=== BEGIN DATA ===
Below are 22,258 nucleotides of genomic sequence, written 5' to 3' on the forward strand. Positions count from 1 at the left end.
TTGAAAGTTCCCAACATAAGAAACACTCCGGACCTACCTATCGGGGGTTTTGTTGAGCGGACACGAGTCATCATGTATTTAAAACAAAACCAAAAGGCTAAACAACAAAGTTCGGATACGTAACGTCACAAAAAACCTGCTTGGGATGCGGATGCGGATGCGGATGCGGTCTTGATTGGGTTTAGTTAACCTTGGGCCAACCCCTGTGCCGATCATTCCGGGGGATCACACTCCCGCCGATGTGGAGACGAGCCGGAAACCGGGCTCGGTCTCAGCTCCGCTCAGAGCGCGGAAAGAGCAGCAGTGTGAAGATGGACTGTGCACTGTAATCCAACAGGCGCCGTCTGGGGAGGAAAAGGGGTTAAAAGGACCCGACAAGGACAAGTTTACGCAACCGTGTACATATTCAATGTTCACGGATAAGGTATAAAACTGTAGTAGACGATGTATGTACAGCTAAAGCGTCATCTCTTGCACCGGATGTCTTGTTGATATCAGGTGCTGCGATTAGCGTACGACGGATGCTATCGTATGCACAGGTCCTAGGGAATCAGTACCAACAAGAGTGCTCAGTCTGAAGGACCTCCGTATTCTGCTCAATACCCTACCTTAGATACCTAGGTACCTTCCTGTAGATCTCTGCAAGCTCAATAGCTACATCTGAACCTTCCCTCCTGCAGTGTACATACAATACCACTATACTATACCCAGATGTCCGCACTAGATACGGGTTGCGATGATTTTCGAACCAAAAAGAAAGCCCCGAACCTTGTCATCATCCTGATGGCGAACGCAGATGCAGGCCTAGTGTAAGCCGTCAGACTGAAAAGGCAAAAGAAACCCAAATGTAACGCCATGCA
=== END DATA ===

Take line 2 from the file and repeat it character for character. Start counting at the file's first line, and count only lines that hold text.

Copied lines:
TTGAAAGTTCCCAACATAAGAAACACTCCGGACCTACCTATCGGGGGTTTTGTTGAGCGGACACGAGTCATCATGTATTTAAAACAAAACCAAAAGGCTAAACAACAAAGTTCGGATACGTAACGTCACAAAAAACCTGCTTGGGATGCGGATGCGGATGCGGATGCGGTCTTGATTGGGTTTAGTTAACCTTGGGCCAACCCCTGTGCCGATCATTCCGGGGGATCACACTCCCGCCGATGTGGAGACGAGCCGGAAACCGGGCTCGGTCTCAGCTCCGCTCAGAGCGCGGAAAGAGCAGCAGTGTGAAGATGGACTGTGCACTGTAATCCAACAGGCGCCGTCTGGGGAGGAAAAGGGGTTAAAAGGACCCGACAAGGACAAGTTTACGCAACCGTGTACATATTCAATGTTCACGGATAAGGTATAAAACTGTAGTAGACGATGTATGTACAGCTAAAGCGTCATCTCTTGCACCGGATGTCTTGTTGATATCAGGTGCTGCGATTAGCGTACGACGGATGCTATCGTATGCACAGGTCCTAGGGAATCAGTACCAACAAGAGTGCTCAGTCTGAAGGACCTCCGTATTCTGCTCAATACCCTACCTTAGATACCTAGGTACCTTCCTGTAGATCTCTGCAAGCTCAATAGCTACATCTGAACCTTCCCTCCTGCAGTGTACATACAATACCACTATACTATACCCAGATGTCCGCACTAGATACGGGTTGCGATGATTTTCGAACCAAAAAGAAAGCCCCGAACCTTGTCATCATCCTGATGGCGAACGCAGATGCAGGCCTAGTGTAAGCCGTCAGACTGAAAAGGCAAAAGAAACCCAAATGTAACGCCATGCA